A loss of 7,200 jobs in March, and then a gain of 106,500 jobs in April. For David Rosenberg, Canada’s latest employment data just doesn't add up.

Statistics Canada said Friday that Canadian employment increased by 106,500 positions in April, the biggest one-month increase in data going back to 1976. The country's jobless rate fell to 5.7 per cent, compared to 5.8 per cent in March.

But Rosenberg, chief economist and strategist at Gluskin Sheff + Associates, says the country's latest jobs numbers are hard to believe, given what's happening in the Canadian economy.

"Did you really believe that the Canadian labour market is so volatile that we could have a [7,200] decline in the labour force in one month, followed by an 100,000-increase in the next month? Is our labour market more volatile than the stock market is? It's hard to believe," Rosenberg said in an interview with BNN Bloomberg Friday.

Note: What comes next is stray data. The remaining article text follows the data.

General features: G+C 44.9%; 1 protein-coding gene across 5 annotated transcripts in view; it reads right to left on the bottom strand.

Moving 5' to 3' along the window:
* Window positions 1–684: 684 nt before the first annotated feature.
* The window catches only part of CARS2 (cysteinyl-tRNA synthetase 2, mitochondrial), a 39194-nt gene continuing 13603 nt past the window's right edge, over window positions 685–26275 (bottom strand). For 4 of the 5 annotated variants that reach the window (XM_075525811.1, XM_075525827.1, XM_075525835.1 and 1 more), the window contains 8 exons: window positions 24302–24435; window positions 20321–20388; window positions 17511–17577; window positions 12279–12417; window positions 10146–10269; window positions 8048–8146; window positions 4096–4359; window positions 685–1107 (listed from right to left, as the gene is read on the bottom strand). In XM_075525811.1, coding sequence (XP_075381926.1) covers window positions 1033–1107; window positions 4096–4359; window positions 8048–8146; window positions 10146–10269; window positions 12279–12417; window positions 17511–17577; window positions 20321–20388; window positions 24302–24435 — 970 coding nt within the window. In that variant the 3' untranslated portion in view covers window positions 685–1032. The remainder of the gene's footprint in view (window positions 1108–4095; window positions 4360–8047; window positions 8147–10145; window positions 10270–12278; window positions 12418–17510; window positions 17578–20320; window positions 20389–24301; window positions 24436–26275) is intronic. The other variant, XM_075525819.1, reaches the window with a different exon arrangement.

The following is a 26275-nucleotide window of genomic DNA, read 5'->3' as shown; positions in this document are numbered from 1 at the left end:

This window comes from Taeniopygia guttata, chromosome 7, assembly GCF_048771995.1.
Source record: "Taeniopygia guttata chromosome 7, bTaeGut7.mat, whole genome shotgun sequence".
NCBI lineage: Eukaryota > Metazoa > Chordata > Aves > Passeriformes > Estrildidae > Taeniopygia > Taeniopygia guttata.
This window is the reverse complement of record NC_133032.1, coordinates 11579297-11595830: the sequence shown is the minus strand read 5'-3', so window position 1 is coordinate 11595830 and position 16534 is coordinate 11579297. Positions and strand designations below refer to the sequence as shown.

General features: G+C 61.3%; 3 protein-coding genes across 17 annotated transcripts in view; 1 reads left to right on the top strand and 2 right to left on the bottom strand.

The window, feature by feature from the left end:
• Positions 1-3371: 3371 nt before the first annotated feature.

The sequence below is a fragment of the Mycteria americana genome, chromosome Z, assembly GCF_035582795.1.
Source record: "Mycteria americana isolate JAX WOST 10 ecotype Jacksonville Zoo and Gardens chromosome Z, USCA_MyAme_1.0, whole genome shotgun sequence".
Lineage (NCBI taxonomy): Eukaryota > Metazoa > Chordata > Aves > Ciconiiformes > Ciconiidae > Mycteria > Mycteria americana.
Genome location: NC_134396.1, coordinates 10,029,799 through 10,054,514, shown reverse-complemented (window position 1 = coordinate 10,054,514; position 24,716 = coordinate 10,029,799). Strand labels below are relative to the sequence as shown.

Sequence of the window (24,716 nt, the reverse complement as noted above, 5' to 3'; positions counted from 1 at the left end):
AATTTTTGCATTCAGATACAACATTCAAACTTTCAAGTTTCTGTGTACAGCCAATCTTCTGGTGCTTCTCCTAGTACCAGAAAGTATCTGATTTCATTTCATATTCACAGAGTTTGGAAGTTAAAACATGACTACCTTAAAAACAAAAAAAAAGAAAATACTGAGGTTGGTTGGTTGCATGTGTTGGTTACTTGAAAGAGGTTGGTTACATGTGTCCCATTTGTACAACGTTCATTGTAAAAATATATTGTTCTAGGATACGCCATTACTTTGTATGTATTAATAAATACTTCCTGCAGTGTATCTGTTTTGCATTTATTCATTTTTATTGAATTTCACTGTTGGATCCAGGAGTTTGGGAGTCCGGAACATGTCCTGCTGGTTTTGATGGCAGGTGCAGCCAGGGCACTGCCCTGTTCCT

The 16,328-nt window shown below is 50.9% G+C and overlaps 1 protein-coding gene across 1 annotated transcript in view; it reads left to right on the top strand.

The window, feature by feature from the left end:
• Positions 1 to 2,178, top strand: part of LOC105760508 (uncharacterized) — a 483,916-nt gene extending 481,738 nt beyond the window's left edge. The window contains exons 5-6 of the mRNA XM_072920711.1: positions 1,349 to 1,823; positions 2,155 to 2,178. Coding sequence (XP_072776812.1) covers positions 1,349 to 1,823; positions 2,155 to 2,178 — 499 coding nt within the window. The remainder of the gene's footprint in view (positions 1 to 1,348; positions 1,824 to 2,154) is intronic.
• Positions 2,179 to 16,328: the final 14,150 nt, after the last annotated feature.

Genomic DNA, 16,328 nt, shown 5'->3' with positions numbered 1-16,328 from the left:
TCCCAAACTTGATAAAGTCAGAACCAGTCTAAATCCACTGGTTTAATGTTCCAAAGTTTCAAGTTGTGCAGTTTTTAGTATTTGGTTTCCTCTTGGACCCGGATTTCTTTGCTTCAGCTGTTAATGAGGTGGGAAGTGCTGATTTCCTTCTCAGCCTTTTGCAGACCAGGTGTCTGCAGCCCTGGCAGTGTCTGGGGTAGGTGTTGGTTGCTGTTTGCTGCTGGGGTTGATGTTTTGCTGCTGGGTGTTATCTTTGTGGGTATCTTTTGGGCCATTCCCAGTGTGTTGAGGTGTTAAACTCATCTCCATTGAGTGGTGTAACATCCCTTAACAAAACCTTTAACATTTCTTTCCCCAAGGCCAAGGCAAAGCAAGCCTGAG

"Somehow we're creating record jobs and in the same survey in the United States, they're losing jobs in a significant way. So what I'm trying to say is, calm down a little bit. There's no way that the Canadian economy is nearly as strong as this number would lead you to suggest."

Rosenberg took issue with a few details in StatsCan's labour force survey, pointing to how most of the job gains were concentrated among youth, and in sectors such as construction and retail.

"I thought we were battling a housing bubble in this country," Rosenberg said. "Meanwhile, we know that consumers are going on the debt treadmill and doing more to repair their balance sheets than head out to the shopping malls."

Rosenberg, who has been known for his bearish views on Bay Street, questioned any cheering of the April labour figures.  

"It’s like you’re a teacher in high school and your dumbest student just handed in an 'A' report and you just don’t really know what to do with it," Rosenberg said. "I don't give it an 'A' by the way."